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The Kirkpatrick-Richards House603 St. Louis Street The St. James Hotel in Edwardsville was the scene of great celebration on November 24, 1886.  Frank Kirkpatrick, son of the hotel owner, married a former St. Louisan, Miss Lulu Rippley, at the Presbyterian Church a short distance away, then returned to the hotel for a lavish reception.  The bride wore “a magnificent gown of ... Read more

Kirkpatrick-Richards House •PDF• •Print• •E-mail•
••Wednesday•, 09 •June• 2010 08:14•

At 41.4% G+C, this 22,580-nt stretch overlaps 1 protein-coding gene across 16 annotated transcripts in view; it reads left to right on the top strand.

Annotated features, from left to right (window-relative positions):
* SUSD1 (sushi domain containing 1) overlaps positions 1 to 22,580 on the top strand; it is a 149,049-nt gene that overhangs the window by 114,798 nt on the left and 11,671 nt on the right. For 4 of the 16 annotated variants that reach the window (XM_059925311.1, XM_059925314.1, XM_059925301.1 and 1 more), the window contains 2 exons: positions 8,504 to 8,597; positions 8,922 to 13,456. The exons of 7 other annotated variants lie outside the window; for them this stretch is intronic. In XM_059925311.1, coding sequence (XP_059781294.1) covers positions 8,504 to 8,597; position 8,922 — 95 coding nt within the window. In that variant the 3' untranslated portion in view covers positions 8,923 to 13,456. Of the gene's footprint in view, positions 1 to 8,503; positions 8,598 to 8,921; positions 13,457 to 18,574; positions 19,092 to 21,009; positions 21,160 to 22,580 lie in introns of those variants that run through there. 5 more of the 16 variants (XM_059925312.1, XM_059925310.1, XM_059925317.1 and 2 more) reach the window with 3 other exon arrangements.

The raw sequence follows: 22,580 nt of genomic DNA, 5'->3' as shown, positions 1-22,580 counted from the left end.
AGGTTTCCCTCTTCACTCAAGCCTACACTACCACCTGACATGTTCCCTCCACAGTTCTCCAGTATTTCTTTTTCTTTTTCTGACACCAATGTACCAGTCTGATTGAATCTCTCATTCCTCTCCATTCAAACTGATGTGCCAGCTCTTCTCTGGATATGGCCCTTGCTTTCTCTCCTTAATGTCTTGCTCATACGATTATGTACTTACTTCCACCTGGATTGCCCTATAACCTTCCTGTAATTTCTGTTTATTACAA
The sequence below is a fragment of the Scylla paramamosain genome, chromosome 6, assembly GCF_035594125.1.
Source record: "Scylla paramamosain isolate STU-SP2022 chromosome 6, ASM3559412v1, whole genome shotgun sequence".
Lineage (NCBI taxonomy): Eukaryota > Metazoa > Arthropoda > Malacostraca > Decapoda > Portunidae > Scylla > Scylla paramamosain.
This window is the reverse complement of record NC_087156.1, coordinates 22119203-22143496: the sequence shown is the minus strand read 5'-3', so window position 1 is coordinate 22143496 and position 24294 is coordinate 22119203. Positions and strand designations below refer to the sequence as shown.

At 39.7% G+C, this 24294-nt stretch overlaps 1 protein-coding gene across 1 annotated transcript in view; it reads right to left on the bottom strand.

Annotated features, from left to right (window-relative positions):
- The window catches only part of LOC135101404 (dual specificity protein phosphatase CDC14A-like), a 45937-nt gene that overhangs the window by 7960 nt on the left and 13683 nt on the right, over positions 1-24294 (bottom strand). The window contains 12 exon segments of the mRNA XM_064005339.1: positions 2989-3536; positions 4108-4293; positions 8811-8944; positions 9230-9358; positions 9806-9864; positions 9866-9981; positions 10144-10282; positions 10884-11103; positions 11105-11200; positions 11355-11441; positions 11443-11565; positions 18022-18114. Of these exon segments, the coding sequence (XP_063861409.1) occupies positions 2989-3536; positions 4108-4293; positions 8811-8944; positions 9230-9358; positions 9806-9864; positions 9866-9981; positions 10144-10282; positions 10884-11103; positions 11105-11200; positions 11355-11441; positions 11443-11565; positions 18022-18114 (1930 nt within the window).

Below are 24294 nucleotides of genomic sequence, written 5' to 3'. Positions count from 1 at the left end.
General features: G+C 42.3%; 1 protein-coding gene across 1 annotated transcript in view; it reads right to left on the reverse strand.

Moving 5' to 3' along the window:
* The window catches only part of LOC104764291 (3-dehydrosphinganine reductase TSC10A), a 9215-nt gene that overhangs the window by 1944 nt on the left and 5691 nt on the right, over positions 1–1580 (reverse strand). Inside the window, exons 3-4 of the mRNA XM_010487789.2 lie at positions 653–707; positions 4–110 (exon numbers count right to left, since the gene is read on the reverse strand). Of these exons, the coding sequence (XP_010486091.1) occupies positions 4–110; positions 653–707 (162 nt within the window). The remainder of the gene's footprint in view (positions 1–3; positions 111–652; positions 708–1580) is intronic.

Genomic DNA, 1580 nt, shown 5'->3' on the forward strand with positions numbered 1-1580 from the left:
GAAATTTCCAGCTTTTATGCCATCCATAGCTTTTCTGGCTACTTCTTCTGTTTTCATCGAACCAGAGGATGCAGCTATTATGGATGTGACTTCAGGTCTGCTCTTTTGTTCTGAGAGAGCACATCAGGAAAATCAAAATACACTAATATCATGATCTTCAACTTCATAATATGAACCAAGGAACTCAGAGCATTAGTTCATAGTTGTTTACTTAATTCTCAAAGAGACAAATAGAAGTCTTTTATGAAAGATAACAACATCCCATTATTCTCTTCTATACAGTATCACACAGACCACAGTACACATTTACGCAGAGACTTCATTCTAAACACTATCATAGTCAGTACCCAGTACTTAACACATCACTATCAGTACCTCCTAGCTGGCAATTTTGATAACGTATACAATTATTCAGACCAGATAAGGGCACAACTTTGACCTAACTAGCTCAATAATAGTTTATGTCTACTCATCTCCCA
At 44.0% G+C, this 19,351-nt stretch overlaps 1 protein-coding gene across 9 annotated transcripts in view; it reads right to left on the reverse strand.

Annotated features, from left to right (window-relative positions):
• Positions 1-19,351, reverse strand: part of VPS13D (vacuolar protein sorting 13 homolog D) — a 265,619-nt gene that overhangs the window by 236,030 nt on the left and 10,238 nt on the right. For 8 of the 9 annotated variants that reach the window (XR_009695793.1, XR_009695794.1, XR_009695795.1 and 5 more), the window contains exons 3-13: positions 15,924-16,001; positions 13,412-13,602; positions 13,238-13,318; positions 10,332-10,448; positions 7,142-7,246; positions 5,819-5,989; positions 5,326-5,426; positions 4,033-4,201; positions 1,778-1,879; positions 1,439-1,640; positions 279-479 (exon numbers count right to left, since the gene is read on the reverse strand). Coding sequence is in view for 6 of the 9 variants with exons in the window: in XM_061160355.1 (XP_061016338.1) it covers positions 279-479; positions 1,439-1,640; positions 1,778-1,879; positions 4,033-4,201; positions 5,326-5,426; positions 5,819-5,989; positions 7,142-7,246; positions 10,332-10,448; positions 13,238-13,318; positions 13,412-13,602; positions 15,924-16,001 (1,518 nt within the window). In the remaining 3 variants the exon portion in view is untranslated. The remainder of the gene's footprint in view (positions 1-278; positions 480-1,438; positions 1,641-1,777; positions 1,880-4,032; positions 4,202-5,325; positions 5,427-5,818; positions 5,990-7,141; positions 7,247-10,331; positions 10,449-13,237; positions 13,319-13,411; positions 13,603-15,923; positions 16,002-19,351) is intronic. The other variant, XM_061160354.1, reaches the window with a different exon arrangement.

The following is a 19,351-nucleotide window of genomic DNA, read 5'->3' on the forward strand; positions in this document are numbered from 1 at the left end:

The Kirkpatrick-Richards House603 St. Louis Street The St. James Hotel in Edwardsville was the scene of great celebration on November 24, 1886.  Frank Kirkpatrick, son of the hotel owner, married a former St. Louisan, Miss Lulu Rippley, at the Presbyterian Church a short distance away, then returned to the hotel for a lavish reception.  The bride wore “a magnificent gown of white faille Francais silk” with cap sleeves trimmed with Irish lace and long white gloves that just met the sleeves.  The couple greeted their guests in parlors adorned with large floral tributes to the occasion, then led them into the dining room where a feast awaited them.  Dancing for over 300 guests at the St. James Opera House next door lasted into the early morning hours, making it one of Edwardsville’s biggest social events of the time.  A suite of rooms at the St. James, reportedly the finest hotel in southern Illinois, would be the first home for the young couple.  It was located in the 200 block of North Main Street just north of what is now Laurie’s Place.  The second floor of Laurie’s Place was the Tuxhorn Opera House which was connected to the hotel. Frank Kirkpatrick, manager of Kirkpatrick Brothers Store, was described as “a good manager with an abundance of energy and good judgment.” In 1889 his wife, Lulu, purchased a lot on St. Louis Street from Mary West Prickett for $800.  The deed stipulated that the buyer agreed to build a house worth “not less than $1,500.”  The house they built at 603 St. Louis Road was reportedly designed by Charles H. Spilman, a prominent local architect, responsible for many of Edwardsville’s finest buildings of that time.  The Eastlake Victorian style also contains elements of Simple Queen Anne, Shingle and Late Victorian architectural styles and would have been considered a very modern home.  The unusual colors seen on the house today reflect the original color scheme of the house. But sadly, the Kirkpatricks would not enjoy their new house for long.  Frank died “of a lingering illness” on May 29, 1891, at the age of 25. He was being cared for at the St. James Hotel when he died.  There was a short service at the hotel, and then his body was returned to the residence on St. Louis Street where the funeral sermon was given followed by a procession to Woodlawn Cemetery.  Two years later, Lulu sold the house to Benjamin H. Richards for $5,000 and moved back to St. Louis with her two children. Richards was born in St. Louis, MO in 1843.  He was orphaned at the age of five, and taken in by relatives, but he left home at the age of 14 with nothing but a “deer skin and grip.”  He came to Edwardsville because he had an older brother here, but before reaching his brother’s home, he met John Prickett. Prickett was one of the city’s most respected businessmen and leaders.  He was so impressed by Richards that he invited him to his home, where Richards stayed for the next five years while attending school in winter and learning the bricklaying trade in summer.   Richards then lived on a farm outside Edwardsville from 1879-1889 where, when the bricklaying was slow, he could make a living from farming.  In 1890 he became involved in the brick manufacturing business, when he purchased half of Springer and Tunnell Brickworks which became the firm of Richards and Springer. Fifteen years later, in 1905, he bought out his partner and Richards Brick Company was formed.  More than a hundred years later, the business is still thriving in Edwardsville.  The company has been responsible for many of the brick buildings seen in the community including the brick buildings at the Historic N. O. Nelson Campus of Lewis and Clark Community College, an early customer. Just as Richards Brick Company would become a family business, 603 St. Louis Street became a family home and has been in the family since 1893.  But that legacy almost came to an end in the spring of 1964 when it was announced in the newspaper that the General Services Administration would confiscate the house as well as others on the block to build a new Post Office for Edwardsville. Florence Richards Sills, granddaughter of Benjamin Richards, and her neighbors were not notified in advance of the announcement.   Eighty-two year old Florence Sills, her daughter Leigh, neighbors and members of the business and social community rallied.  An organized protest sent letters and telegrams to senators, congressmen, and even President Lyndon Johnson, protesting the poor choice of locations, the disregard for the neighborhood and the callous manner in which the homeowners were notified.    They suggested alternative sites and circulated a petition that gathered 800 signatures which at that time would have been nearly 10% of the population of Edwardsville.  Despite being told “you can’t win against the government,” they did. The new post office was built on Kansas Street, and the beautiful old home at 603 St. Louis Street is still here for all to admire. Information for this article was obtained from resources at the Madison County Historical Society Library, Edwardsville Public Library, and the Madison County Court House.  If you have questions about this article, contact Cindy Reinhardt at 656-1294 or •This e-mail address is being protected from spambots. You need JavaScript enabled to view it• .